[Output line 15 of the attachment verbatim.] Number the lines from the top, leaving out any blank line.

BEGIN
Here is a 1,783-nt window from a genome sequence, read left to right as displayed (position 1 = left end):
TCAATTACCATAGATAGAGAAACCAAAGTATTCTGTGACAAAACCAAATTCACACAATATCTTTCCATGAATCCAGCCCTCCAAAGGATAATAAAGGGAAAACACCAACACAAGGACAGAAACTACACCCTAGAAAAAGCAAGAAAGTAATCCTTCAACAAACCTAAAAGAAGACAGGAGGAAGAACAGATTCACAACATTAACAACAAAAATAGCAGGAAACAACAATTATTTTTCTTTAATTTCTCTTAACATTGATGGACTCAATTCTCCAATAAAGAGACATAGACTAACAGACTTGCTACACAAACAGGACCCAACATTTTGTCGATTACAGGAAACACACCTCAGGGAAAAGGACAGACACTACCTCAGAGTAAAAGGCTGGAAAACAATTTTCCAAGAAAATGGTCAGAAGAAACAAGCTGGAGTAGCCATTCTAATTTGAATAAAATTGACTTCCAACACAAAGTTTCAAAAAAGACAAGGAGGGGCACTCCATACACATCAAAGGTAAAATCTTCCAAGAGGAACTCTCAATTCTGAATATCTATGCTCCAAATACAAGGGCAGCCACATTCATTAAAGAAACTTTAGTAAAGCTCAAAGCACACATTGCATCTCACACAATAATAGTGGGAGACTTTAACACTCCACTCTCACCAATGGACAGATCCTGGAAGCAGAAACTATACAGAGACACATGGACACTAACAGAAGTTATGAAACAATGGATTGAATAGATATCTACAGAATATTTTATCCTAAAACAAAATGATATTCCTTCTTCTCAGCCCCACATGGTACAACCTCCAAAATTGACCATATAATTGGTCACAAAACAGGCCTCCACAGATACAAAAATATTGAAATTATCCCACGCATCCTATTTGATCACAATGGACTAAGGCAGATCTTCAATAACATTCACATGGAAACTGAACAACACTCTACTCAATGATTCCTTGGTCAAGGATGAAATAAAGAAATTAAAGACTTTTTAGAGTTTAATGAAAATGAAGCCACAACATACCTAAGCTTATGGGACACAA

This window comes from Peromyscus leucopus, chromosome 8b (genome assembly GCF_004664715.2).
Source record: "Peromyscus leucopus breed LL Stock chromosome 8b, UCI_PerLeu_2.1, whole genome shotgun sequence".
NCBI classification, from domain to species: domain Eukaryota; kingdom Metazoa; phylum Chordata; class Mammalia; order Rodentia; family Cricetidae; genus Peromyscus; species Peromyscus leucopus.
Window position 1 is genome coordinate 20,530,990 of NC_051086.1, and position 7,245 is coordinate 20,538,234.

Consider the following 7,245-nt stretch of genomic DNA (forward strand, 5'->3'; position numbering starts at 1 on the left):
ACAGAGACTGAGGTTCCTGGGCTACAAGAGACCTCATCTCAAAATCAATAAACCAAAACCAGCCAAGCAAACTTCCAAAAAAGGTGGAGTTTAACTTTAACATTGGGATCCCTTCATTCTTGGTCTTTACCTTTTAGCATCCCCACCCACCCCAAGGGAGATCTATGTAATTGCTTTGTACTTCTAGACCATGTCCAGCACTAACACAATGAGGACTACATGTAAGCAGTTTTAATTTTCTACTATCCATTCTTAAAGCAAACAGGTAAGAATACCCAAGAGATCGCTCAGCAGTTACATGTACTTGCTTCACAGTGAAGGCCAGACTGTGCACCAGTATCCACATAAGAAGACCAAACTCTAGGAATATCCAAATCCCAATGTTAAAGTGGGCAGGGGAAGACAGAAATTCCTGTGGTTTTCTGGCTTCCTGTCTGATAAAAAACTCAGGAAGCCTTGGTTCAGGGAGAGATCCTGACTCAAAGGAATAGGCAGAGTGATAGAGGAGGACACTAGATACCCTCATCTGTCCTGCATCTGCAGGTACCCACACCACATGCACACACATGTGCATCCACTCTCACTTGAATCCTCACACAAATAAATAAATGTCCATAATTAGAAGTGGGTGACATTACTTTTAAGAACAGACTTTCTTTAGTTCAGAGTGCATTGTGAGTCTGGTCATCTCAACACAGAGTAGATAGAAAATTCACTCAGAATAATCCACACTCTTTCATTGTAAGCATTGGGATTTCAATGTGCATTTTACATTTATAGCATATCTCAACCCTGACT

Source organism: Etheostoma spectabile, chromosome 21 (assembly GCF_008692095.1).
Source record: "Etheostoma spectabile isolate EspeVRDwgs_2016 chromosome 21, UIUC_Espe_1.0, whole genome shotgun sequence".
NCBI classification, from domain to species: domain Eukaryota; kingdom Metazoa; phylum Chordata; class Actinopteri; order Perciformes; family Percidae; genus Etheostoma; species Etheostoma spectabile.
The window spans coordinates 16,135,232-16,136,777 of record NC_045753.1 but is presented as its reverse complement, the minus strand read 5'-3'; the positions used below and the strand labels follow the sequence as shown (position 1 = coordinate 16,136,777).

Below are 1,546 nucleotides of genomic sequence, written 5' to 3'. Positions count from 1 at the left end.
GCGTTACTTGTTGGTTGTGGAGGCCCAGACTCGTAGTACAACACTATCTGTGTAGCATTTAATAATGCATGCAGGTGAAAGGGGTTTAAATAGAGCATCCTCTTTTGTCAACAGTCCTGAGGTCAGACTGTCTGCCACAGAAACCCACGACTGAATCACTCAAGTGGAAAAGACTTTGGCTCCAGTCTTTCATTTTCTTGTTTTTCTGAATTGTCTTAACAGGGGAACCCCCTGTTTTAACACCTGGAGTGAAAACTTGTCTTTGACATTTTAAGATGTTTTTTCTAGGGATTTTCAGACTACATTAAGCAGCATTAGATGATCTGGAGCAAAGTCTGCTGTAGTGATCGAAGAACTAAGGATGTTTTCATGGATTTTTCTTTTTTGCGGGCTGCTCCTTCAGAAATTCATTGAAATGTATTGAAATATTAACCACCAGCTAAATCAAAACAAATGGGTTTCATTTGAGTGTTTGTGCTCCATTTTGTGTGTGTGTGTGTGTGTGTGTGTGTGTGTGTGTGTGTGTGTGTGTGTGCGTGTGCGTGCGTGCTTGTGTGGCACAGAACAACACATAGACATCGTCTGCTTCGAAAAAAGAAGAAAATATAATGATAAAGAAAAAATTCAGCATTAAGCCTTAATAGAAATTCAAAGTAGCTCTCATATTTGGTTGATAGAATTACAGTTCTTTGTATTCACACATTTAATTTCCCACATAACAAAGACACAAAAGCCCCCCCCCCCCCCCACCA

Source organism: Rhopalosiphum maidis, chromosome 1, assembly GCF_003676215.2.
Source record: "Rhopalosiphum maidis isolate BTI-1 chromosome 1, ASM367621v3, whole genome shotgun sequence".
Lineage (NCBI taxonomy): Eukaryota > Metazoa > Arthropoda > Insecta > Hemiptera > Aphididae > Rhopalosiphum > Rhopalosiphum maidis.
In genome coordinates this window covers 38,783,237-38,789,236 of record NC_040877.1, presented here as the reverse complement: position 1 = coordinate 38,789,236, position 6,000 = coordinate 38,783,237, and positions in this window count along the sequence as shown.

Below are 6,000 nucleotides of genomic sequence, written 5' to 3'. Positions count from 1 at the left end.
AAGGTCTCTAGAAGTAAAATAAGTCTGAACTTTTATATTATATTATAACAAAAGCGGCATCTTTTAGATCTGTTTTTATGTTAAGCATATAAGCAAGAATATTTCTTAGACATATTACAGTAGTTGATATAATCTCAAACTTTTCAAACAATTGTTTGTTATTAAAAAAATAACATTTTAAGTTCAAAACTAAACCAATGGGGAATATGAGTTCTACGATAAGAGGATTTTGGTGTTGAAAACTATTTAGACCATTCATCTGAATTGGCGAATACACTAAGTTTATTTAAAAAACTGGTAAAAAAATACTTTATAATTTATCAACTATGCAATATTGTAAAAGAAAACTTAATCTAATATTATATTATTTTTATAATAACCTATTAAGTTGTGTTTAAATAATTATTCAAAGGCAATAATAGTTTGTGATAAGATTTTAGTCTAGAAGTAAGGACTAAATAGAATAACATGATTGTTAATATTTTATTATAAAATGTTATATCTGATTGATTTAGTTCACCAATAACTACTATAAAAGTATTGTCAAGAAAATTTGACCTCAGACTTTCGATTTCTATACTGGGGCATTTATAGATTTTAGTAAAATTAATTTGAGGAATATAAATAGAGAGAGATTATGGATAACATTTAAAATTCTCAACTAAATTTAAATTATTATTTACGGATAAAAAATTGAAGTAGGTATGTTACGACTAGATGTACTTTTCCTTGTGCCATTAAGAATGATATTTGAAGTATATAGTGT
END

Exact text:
Source organism: Rhopalosiphum maidis, chromosome 1, assembly GCF_003676215.2.